Neubruecke Kaserne, Germany
Neubruecke Kaserne is located in a village by the same name adjacent to the village of Hoppstaedten. It is approximately 10 miles from Baumholder. Neubruecke originated from the construction and activation of the 98th General Hospital on 1 February 1954. The 98th General Hospital originated at Fort Jackson, South Carolina in 1943 and was moved throughout England and other parts of Europe providing care and treatment of balle casualties before reaching its permanent location of Neubruecke. The hospital provided medical services from 1954 until the 1970's when it was deactivated and placed on "turn-key" status. The 55-building complex housed various Army, Air Force, and NATO units until September 1994, when the majority of the complex was turned over to the German Government.
The Neubruecke housing area remains along with the elementary school and several support activities.
The state government of Rheinland-Pfalz is building an American-style campus as a conversion project on the grounds of the former American military hospital in Neubruecke. The special characteristic of this pilot scheme, the first of its kind in Germany, is the integral linking of a university of applied science, a business innovation park, a high-efficiency forward-looking training center and an Alternative Technologies science park.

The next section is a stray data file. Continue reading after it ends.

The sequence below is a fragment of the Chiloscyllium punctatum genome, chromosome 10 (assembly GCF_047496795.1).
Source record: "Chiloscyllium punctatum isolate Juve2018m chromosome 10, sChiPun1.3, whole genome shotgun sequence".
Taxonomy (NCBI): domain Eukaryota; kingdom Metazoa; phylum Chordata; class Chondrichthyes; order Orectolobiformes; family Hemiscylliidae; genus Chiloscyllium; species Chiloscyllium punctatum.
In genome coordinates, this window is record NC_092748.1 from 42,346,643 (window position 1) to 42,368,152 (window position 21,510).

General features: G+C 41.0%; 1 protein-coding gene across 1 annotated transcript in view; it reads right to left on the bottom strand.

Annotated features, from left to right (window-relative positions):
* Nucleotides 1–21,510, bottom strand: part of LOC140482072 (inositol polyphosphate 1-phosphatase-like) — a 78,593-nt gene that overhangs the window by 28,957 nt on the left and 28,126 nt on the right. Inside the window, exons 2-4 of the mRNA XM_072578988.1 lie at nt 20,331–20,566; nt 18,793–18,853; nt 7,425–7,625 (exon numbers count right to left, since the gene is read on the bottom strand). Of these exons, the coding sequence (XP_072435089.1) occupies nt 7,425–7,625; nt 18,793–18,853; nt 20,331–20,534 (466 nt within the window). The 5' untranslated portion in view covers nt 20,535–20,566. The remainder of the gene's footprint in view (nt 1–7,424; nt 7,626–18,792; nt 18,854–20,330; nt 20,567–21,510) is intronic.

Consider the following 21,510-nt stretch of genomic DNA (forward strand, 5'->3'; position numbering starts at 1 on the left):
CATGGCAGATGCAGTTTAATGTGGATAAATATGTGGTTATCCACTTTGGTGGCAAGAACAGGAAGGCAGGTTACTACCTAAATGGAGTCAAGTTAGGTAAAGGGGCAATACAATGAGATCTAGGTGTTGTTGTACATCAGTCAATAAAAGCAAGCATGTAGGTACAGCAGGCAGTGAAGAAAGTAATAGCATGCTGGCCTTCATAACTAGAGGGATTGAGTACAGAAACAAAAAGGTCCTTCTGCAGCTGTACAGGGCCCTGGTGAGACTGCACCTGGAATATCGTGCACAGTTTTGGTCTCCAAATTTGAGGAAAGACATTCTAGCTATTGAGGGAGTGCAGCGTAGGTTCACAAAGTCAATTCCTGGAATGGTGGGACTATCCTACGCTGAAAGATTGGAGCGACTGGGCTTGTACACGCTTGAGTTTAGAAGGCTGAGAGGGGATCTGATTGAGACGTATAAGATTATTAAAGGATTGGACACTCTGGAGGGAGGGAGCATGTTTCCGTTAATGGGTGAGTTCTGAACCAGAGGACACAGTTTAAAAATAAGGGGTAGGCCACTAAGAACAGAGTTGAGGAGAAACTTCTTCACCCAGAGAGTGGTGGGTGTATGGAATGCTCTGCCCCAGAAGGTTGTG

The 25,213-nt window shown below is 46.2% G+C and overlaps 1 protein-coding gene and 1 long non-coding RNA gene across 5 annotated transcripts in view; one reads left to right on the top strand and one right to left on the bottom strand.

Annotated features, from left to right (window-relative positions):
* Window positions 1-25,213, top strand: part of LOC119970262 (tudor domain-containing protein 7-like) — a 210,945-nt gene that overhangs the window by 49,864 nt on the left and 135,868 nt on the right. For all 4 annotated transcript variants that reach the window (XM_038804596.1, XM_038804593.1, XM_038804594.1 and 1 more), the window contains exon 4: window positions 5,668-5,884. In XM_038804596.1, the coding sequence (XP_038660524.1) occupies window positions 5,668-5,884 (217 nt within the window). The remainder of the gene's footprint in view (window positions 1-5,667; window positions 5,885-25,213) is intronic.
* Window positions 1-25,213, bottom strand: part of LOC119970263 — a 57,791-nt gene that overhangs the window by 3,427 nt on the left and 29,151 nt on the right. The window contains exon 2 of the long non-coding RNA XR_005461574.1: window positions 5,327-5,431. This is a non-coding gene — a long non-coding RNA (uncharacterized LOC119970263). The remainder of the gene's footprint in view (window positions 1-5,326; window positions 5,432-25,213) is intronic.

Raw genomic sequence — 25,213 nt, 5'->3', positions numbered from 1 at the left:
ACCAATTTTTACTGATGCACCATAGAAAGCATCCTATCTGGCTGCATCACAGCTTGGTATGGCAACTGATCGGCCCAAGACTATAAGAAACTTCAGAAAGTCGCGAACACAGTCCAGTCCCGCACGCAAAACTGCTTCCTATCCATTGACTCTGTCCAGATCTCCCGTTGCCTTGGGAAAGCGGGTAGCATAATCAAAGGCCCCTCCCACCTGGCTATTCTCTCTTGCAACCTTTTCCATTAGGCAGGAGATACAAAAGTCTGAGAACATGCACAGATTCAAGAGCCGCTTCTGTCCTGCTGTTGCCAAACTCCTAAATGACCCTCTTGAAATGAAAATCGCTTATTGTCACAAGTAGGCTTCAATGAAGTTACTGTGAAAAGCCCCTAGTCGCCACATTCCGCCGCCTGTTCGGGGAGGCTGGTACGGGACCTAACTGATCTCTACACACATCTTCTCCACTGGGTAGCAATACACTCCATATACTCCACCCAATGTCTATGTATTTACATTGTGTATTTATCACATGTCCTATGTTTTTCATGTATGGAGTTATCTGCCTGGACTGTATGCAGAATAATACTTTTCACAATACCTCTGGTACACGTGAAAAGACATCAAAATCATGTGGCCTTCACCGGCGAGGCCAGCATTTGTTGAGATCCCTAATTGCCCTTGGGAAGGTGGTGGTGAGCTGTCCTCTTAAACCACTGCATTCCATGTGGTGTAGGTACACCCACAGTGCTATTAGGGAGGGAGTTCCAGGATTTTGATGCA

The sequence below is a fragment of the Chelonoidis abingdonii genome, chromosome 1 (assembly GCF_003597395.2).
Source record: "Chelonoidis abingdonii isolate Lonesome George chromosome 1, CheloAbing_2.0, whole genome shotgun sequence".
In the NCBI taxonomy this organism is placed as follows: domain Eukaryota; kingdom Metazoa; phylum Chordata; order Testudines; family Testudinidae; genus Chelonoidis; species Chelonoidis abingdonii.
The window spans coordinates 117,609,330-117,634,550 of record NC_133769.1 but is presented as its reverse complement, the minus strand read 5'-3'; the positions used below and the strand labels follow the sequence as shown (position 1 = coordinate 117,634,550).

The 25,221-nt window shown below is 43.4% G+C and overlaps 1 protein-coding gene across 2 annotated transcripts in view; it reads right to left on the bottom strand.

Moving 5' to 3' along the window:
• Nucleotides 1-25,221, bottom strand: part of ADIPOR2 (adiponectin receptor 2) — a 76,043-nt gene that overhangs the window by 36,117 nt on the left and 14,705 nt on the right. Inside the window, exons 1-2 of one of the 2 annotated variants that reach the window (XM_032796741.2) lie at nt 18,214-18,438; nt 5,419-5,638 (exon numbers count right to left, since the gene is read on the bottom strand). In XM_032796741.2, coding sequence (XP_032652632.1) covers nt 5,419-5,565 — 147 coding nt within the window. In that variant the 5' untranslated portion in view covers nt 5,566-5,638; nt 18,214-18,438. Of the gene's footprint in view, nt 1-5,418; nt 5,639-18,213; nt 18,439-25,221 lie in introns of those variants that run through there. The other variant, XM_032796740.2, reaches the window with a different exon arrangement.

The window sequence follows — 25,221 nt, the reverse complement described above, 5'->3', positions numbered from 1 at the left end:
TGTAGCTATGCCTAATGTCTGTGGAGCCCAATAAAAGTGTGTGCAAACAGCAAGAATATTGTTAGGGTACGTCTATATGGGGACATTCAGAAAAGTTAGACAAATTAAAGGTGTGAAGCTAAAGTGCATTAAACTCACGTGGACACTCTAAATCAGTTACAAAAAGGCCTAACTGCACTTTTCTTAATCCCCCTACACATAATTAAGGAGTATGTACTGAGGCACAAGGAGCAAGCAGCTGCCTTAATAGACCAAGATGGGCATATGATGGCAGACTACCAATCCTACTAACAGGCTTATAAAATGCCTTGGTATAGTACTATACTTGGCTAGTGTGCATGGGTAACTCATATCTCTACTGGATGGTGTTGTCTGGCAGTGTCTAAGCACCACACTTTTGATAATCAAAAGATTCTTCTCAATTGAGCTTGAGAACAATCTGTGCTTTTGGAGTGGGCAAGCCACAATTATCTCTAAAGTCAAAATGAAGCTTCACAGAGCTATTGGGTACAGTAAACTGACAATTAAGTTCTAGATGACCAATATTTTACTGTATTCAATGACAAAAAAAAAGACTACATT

The history of Neubruecke can be traced back to 2,000 B.C. The area at that time was occupied by tribes of Celts who began a series of fortifications along the Idar Mountain range as protection against Germanic tribes to the Southeast. These fortifications continued until approximately 100 B.C. The defense line which ran between the Mosel and Rhine rivers was initially built of wood, but was rebuilt in stone during the Roman Era. The site of the old hospital complex covers a Celtic burial ground called a "Tumuli". Twelve of these large earthen mounds or tombs were excavated before construction of the hospital complex. Relics typical of the Bronze Age were found. Bodies of the dead were entombed in wooden coffins fashioned by hollowing out whole tree trunks and personal items such as jewelry, vases, urns, and bowls were placed with them. Most items unearthed were of Celtic origin, but also found were bronze artifacts which probably dated back to Greek times. All the relics unearthed can be seen on display at the Landesmuseum at Trier.